Content - Fine-scale Processes
FISAPS - Fine Scale Atmospheric Processes and Structures
The initial co-chairs of FISAPS are:
Stonybrook University, USA
Yonsei University, Korea
University of Tasmania, Australia
Members (more to be added):
Jianchun Bian, Institute for Atmospheric Physics, China
Thomas Birner, University of Colorado, USA
David Fritts, GATS, Inc, USA
Michael Gerding, Institute for Atmospheric Physics, Germany
Bruce Ingleby (liaison), ECMWF. UK
Franz-Josef Lübken, Institute for Atmospheric Physics, Germany
Yoshihiro Tomikawa, National Institute of Polar Research, Japan
Toshitaka Tsuda, Kyoto University, Japan
Junhong Wang, NCAR, USA
Ling Wang, GATS, Inc., USA
Many atmospheric processes that are important for large-scale dynamics and chemical constituent distributions occur on vertical scales less than 1 km. These include energy and momentum dissipation, momentum fluxes by waves, constituent mixing by turbulence, etc. High vertical-resolution radiosonde data (HVRRD) can be used to obtain information on many of the dynamical processes, but such data are only readily available from a few countries.
Fine-scale atmospheric modelling now has unprecedented capabilities for modelling wave transitions to turbulence. FISAPS will bring together modelling and observational communities to improve our understanding of atmospheric fine-scale processes. It will also seek to widen the availability of HVRRD, and advocate and advise for the archiving of these and other high resolution data (GPS, research balloons and aircraft data).
The objective of this activity is to realise the full potential of large volumes of HVRRD archived worldwide, as well as other high-resolution data. Providing coordination for the growing community of HVRRD users will promote the development of innovative applications of HVRRD by facilitating the sharing of expertise on analysis techniques, data handling, and technical capabilities and limitations. This sharing of expertise will be of similar benefit for the refinement and improvement of existing fields of research using HVRRD as well as the use of other high-resolution data. Due to restrictions on access to HVRRD, previous studies have been limited to relatively small geographic coverage. This activity aims to address this limitation by two means, first, by coordinating broader regional intercomparisons and global studies that bring together researchers from the global HVRRD community. The second is to provide improved access to existing HVRRD to the research community.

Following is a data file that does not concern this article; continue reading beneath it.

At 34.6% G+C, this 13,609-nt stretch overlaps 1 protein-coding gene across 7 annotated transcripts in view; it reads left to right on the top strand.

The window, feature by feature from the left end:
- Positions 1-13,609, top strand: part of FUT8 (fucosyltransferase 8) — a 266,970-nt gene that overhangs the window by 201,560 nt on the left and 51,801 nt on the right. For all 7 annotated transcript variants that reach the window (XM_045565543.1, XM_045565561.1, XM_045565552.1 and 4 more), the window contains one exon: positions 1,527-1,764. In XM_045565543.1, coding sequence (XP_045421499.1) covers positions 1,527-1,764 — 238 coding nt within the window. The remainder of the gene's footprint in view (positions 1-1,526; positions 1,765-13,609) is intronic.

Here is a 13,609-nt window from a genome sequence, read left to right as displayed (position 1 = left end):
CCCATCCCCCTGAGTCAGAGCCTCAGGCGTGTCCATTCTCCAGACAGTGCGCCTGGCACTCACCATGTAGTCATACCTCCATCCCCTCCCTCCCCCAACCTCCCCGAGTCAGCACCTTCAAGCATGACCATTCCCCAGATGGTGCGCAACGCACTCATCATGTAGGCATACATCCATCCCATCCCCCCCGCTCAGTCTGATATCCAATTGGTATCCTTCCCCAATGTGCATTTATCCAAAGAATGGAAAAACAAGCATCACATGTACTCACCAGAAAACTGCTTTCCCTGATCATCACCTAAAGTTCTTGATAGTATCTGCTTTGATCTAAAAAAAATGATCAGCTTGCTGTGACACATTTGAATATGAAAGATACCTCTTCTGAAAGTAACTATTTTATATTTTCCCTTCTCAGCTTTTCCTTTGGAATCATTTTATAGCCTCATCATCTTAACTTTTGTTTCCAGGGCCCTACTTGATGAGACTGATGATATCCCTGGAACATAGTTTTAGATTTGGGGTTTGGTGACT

While the initial focus of FISAPS will be on fine-scale dynamical structures, it is anticipated that FISAPS may expand its scope to fine-scale constituent structures and processes. It is clear that troposphere and stratosphere observations of atmospheric constituents show considerable fine-structure, yet chemistry-transport models display relatively smooth structures. Quantifying how the absence of fine-scale structures in modelled chemical constituents affects computed chemical reaction rates would be a focus of this expanded activity.
Scientific goals include: (1) What information can be obtained on gravity wave source formulations (e. g., jet emission)? (2) To what extent can we broaden the availability of high vertical-resolution radiosonde data? (3) What is the distribution of unstable layers and atmospheric turbulence? (4) Can we better understand fine-scale signatures in atmospheric chemical constituents, and the implications of these fine structures for atmospheric chemistry? In addition to its basic research goals, FISAPS should also contribute to important applications such as a better understanding of processes that contribute to turbulence effects on aviation and the prediction of clear-air-turbulence for aviation.
BAMS Review paper (to be submitted)
SPARC activity updates:
SPARC Newsletter No. 47, 2016, p. 8: FISAPS: An Emerging SPARC Activity, by M. Geller, H.-Y. Chun, and P. Love.